BUFFALO, N.Y. (WIVB) – Western New York is in the deep freezer Friday, and that can be tough not only on you, but on your vehicle.

AAA of Western and Central New York reps say they are expecting to respond to twice the normal volume of calls for a Friday, mostly because of batteries dying in the cold.

Dan Fisher, the assistant Buffalo fleet manager, says the car batteries typically last between three and five years in our area because of our weather, but some batteries’ lives are shortened because of overuse of remote car starters.

“What you don’t want to do is just go out every day when you’re not going to drive and just let it run for five or ten minutes,” Fisher said. “So we get a lot of calls where people have said ‘I use the remote starter every day and let it run for a couple of minutes and then today of all days it won’t start,’ and that’s because the vehicle hasn’t had a chance to recharge that battery power that’s taken out by starting it.”

Fisher says idling your car without driving it around can also damage your engine. Engines are made to get air flow through the grill to keep them in their normal operating temperature range. If it idles too long, the engine can get too hot.

On the other hand, letting your car warm up in the driveway could be just the ticket to deal with some of the most common winter weather woes.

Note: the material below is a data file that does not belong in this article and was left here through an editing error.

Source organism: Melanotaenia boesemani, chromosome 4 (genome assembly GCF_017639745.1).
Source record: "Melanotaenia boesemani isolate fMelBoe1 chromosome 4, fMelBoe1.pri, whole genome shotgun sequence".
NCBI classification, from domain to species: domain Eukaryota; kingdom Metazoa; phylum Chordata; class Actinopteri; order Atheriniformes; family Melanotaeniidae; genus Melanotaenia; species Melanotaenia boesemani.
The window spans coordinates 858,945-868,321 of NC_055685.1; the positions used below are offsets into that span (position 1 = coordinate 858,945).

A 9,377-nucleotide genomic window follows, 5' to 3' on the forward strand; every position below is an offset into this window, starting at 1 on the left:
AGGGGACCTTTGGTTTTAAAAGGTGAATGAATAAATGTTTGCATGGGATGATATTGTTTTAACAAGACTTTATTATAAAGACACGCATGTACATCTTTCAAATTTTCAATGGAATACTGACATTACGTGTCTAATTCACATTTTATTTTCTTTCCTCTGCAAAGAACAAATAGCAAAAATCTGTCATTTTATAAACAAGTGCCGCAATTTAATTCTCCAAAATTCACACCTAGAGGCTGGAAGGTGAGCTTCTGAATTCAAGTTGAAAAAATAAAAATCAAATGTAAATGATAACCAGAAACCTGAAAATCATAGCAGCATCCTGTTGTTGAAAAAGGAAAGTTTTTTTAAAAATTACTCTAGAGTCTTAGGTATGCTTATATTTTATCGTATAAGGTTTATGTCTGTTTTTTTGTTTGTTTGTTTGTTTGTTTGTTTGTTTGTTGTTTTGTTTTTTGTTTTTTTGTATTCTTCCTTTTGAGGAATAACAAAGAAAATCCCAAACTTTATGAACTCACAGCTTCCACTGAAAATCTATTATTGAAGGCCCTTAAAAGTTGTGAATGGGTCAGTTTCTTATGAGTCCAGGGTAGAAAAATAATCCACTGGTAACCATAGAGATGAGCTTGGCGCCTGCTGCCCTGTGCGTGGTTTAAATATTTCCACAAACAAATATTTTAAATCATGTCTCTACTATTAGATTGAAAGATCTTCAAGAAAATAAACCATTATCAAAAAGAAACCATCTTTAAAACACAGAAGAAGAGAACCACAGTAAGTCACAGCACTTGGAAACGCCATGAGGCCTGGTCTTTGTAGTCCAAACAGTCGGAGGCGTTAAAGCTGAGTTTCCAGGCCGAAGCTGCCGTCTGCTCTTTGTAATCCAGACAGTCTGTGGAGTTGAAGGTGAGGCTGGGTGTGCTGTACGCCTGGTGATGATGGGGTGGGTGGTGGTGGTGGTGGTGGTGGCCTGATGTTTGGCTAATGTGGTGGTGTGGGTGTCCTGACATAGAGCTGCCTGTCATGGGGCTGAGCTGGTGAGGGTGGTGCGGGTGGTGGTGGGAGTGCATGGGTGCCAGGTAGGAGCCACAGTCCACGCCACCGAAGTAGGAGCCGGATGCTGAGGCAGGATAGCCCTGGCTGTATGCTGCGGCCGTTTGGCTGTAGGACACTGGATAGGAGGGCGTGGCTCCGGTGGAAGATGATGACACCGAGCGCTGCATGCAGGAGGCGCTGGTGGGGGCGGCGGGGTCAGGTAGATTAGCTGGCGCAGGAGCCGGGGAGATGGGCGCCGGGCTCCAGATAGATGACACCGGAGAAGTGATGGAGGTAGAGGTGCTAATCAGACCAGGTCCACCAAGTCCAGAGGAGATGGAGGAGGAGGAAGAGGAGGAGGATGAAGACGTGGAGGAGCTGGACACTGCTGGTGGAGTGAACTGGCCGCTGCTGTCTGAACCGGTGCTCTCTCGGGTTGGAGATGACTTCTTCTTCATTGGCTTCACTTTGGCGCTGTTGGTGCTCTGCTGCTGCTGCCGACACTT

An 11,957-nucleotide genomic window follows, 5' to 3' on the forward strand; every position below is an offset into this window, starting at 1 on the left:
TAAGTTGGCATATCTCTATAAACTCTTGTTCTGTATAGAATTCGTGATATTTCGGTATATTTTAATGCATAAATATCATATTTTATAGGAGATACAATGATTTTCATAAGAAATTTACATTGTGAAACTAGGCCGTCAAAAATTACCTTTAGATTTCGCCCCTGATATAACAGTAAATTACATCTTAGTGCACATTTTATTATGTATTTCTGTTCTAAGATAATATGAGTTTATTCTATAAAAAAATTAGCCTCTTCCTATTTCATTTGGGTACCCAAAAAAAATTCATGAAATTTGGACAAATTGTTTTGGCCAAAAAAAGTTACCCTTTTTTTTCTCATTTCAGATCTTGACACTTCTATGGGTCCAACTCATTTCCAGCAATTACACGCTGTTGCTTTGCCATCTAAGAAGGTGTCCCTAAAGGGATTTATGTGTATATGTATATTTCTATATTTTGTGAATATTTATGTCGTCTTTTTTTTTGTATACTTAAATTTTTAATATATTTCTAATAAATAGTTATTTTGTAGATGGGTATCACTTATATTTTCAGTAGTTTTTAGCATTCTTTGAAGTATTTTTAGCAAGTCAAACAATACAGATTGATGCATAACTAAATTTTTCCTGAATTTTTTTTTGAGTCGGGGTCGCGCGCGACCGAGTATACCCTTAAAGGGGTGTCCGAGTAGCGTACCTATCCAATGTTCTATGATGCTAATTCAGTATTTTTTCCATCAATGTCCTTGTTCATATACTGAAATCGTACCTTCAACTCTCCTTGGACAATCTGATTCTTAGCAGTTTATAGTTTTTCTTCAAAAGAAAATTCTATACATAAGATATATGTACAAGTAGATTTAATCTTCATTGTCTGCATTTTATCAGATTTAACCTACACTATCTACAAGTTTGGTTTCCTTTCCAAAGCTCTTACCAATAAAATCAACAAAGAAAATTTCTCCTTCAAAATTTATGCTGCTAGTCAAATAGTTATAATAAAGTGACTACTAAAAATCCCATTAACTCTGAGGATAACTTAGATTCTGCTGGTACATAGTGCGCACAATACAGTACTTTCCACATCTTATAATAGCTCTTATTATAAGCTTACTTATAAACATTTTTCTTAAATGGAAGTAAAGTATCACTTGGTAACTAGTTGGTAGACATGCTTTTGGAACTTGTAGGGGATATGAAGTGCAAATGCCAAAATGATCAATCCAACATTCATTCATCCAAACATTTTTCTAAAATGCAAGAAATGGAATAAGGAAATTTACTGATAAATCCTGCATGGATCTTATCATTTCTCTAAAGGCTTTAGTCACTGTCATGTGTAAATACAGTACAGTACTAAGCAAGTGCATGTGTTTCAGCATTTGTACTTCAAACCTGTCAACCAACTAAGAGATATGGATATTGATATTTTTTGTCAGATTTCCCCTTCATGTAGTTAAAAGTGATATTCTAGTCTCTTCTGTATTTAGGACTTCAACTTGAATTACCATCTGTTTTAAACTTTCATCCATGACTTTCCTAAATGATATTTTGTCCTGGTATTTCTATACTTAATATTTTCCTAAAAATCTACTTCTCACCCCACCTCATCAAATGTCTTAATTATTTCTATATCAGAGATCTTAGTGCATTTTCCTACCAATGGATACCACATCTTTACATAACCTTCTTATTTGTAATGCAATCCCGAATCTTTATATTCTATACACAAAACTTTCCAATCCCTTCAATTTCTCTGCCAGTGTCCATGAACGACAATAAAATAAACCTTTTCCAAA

Locks tend to freeze on older cars especially.

You can go in through a door you can get open to get your car warming up then wait for the frozen lock to thaw. You can also try heating your key up, or using lock de-icer, which is available at auto parts stores.

Fisher says you should not pour hot water on frozen locks.

“That will just freeze, immediately, so now you’ll have a bigger problem,” he warned.

The same is true if you’re trying to use warm water to clean off your windshield. It does melt frost on the window initially, but it quickly refreezes, leaving you with a new layer of ice.

“That icing is really going to be an issue, especially on the road. You really need to be able to see, first and foremost,” Fisher said.

Fisher says you should always make sure you have good levels of windshield washer fluid, and ensure your wipers and tires are in good enough condition to handle the weather conditions of the day.

“If they’re not, maybe you delay that trip until tomorrow and just kind of wait that out,” Fisher suggested.

If you do hit the road and find yourself in trouble, Fisher says you should have supplies with you to get you through until you can get help. That includes blankets, hats, snacks, and a phone charger for your car.

“Sometimes in cases where people get stuck, they keep a little kitty litter, that can help just give you some traction to help you get started,” Fisher added.

“And a map to Florida. That’s really nice on a day like today,” he laughed.

Since we aren’t in Florida, of course, many of us have gotten into the habit of leaving our windshield wipers popped up and away from the windshield when we park, to prevent icing of the blades.

Fisher says that’s a mistake.

Windshield wipers are on springs, and leaving the blades up like that can stretch the springs over time, so they end up applying less pressure on the windshield, making them less effective.

For more tips and advice from AAA, click here.